Filmmaker Bernardo Bertolucci, who won Oscars for The Last Emperor and whose erotic drama Last Tango In Paris enthralled and shocked the world, has died aged 77.
Bertolucci’s press office, Punto e Virgola, confirmed his death yesterday. Italy’s state-run RAI said Bertolucci died at his home in Rome, surrounded by family.
Bertolucci’s films often explored the sexual relations among characters stuck in a psychological crisis, as in Last Tango In Paris, which starred Marlon Brando and Maria Schneider.
The self-professed Marxist also did not shy away from politics and ideology, as in The Conformist, which some critics consider his masterpiece.
His directorial credits also include Little Buddha and Stealing Beauty.
Despite working with A-list international stars, Bertolucci always defended his own filmmaking style against what he said was the pressure of the US film industry. He maintained critical success for most of his career, weathering the controversies that his sexually provocative work would stir up, and some commercial flops.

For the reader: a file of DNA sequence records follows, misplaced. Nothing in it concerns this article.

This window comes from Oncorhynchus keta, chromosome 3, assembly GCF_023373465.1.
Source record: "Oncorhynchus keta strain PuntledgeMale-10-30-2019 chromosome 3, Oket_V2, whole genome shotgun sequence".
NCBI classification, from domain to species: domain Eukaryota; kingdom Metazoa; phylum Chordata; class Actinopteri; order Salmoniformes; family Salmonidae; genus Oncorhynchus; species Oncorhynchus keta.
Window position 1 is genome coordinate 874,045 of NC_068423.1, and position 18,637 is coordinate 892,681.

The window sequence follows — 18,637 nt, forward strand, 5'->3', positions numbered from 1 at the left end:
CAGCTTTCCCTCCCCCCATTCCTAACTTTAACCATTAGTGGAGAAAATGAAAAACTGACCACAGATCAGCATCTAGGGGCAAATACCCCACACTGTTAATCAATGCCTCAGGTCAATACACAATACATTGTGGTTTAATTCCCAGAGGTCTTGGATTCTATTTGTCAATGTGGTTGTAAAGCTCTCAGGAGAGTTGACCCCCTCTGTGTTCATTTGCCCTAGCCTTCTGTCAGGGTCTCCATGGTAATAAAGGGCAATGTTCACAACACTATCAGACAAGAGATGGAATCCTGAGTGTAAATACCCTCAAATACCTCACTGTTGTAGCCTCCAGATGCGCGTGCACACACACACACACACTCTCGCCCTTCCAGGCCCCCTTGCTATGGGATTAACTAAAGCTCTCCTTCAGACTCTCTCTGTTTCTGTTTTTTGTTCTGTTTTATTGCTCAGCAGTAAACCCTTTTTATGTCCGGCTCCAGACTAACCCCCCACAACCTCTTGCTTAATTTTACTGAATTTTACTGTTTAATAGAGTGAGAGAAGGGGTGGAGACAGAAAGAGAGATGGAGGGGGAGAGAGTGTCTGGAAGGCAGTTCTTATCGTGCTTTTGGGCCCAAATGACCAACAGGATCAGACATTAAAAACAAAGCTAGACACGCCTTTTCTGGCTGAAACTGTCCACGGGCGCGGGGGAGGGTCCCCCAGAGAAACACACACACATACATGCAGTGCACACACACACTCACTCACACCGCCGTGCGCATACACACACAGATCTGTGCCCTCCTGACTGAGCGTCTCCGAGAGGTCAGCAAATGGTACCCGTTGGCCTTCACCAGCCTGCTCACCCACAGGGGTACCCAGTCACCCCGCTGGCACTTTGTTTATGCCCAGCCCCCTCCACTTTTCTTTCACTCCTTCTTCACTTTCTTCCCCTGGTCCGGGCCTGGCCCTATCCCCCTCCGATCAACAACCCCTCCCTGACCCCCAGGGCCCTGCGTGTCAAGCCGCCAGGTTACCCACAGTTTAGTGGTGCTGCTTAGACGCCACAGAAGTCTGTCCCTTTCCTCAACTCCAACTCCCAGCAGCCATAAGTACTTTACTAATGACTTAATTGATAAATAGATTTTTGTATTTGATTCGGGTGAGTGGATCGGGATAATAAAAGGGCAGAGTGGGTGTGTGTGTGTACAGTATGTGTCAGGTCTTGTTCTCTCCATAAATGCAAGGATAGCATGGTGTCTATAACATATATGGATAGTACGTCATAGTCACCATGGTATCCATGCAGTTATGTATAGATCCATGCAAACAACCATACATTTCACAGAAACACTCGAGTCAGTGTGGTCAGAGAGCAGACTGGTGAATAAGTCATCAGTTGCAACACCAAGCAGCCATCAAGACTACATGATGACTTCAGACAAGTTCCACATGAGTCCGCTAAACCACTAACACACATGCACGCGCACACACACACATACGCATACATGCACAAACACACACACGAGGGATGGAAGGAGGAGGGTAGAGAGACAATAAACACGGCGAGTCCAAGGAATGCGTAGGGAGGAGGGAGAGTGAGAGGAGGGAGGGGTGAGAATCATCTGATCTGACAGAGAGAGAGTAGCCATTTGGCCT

“When it comes to commercial cinema, I have the strange pleasure of feeling that I’m from another tribe, an infiltrator,” he told Italian daily Corriere della Sera in 1990.
He was honoured for lifetime achievement at the Cannes Film Festival in 2011.
Bertolucci’s movies also bore the imprint of the director’s own experiences in psychoanalysis. He always said that making films was his way of communicating with the audience. It was his personal language.
“Maybe I’m an idealist, but I still think of the movie theatre as a cathedral where we all go together to dream the dream together,” he said on receiving an award from the Director’s Guild of America for his 1987 film The Last Emperor.
That film handed Bertolucci his greatest success. In 1988 it won all the nine Academy Awards it had been nominated for, including best film and best director.
The Last Emperor – the first western feature film to shoot in Beijing’s Forbidden City – follows the life of China’s last emperor, from child-king at the end of the Qing Dynasty to war criminal and finally to an ordinary citizen in the People’s Republic.
It was filmed in the vivid style that was one of Bertolucci’s trademarks. It featured grandiose scenes and intimate moments, and a flashback structure typical of biopics.
Bertolucci was born in Parma on 16 March, 1941, the son of poet Attilio Bertolucci and his wife Ninetta. The family moved to Rome when Bertolucci was 13.
He was married to the writer and director Clare Peploe. They had no children.